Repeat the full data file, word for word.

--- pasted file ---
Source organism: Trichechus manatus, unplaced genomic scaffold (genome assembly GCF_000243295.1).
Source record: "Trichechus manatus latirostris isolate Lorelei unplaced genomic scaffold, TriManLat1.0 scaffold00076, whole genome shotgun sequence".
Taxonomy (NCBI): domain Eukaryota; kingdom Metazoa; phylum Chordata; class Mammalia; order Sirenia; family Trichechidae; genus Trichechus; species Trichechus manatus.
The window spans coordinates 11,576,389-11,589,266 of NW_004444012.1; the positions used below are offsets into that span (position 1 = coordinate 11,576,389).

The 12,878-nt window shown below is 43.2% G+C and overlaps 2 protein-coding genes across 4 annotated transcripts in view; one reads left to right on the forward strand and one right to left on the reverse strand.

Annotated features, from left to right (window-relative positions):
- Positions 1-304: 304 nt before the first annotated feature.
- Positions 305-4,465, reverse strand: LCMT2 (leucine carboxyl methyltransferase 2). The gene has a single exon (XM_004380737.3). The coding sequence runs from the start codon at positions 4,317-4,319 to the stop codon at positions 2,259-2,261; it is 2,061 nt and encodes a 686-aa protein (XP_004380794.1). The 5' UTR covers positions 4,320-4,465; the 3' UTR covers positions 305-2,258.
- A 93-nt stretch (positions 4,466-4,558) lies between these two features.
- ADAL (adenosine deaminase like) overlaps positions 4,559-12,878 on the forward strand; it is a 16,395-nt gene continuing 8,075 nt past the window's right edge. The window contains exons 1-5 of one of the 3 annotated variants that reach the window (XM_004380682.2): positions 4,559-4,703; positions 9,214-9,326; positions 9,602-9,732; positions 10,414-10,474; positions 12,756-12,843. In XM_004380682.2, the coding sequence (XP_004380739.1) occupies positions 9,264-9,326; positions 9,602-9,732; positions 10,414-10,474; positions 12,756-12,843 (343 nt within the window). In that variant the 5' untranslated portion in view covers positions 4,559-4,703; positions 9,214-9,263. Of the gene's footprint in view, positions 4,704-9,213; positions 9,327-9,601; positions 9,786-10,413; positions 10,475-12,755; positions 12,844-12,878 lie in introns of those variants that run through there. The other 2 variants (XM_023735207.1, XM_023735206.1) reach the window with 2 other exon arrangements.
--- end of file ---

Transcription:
Source organism: Trichechus manatus, unplaced genomic scaffold (genome assembly GCF_000243295.1).
Source record: "Trichechus manatus latirostris isolate Lorelei unplaced genomic scaffold, TriManLat1.0 scaffold00076, whole genome shotgun sequence".
Taxonomy (NCBI): domain Eukaryota; kingdom Metazoa; phylum Chordata; class Mammalia; order Sirenia; family Trichechidae; genus Trichechus; species Trichechus manatus.
The window spans coordinates 11,576,389-11,589,266 of NW_004444012.1; the positions used below are offsets into that span (position 1 = coordinate 11,576,389).

The 12,878-nt window shown below is 43.2% G+C and overlaps 2 protein-coding genes across 4 annotated transcripts in view; one reads left to right on the forward strand and one right to left on the reverse strand.

Annotated features, from left to right (window-relative positions):
- Positions 1-304: 304 nt before the first annotated feature.
- Positions 305-4,465, reverse strand: LCMT2 (leucine carboxyl methyltransferase 2). The gene has a single exon (XM_004380737.3). The coding sequence runs from the start codon at positions 4,317-4,319 to the stop codon at positions 2,259-2,261; it is 2,061 nt and encodes a 686-aa protein (XP_004380794.1). The 5' UTR covers positions 4,320-4,465; the 3' UTR covers positions 305-2,258.
- A 93-nt stretch (positions 4,466-4,558) lies between these two features.
- ADAL (adenosine deaminase like) overlaps positions 4,559-12,878 on the forward strand; it is a 16,395-nt gene continuing 8,075 nt past the window's right edge. The window contains exons 1-5 of one of the 3 annotated variants that reach the window (XM_004380682.2): positions 4,559-4,703; positions 9,214-9,326; positions 9,602-9,732; positions 10,414-10,474; positions 12,756-12,843. In XM_004380682.2, the coding sequence (XP_004380739.1) occupies positions 9,264-9,326; positions 9,602-9,732; positions 10,414-10,474; positions 12,756-12,843 (343 nt within the window). In that variant the 5' untranslated portion in view covers positions 4,559-4,703; positions 9,214-9,263. Of the gene's footprint in view, positions 4,704-9,213; positions 9,327-9,601; positions 9,786-10,413; positions 10,475-12,755; positions 12,844-12,878 lie in introns of those variants that run through there. The other 2 variants (XM_023735207.1, XM_023735206.1) reach the window with 2 other exon arrangements.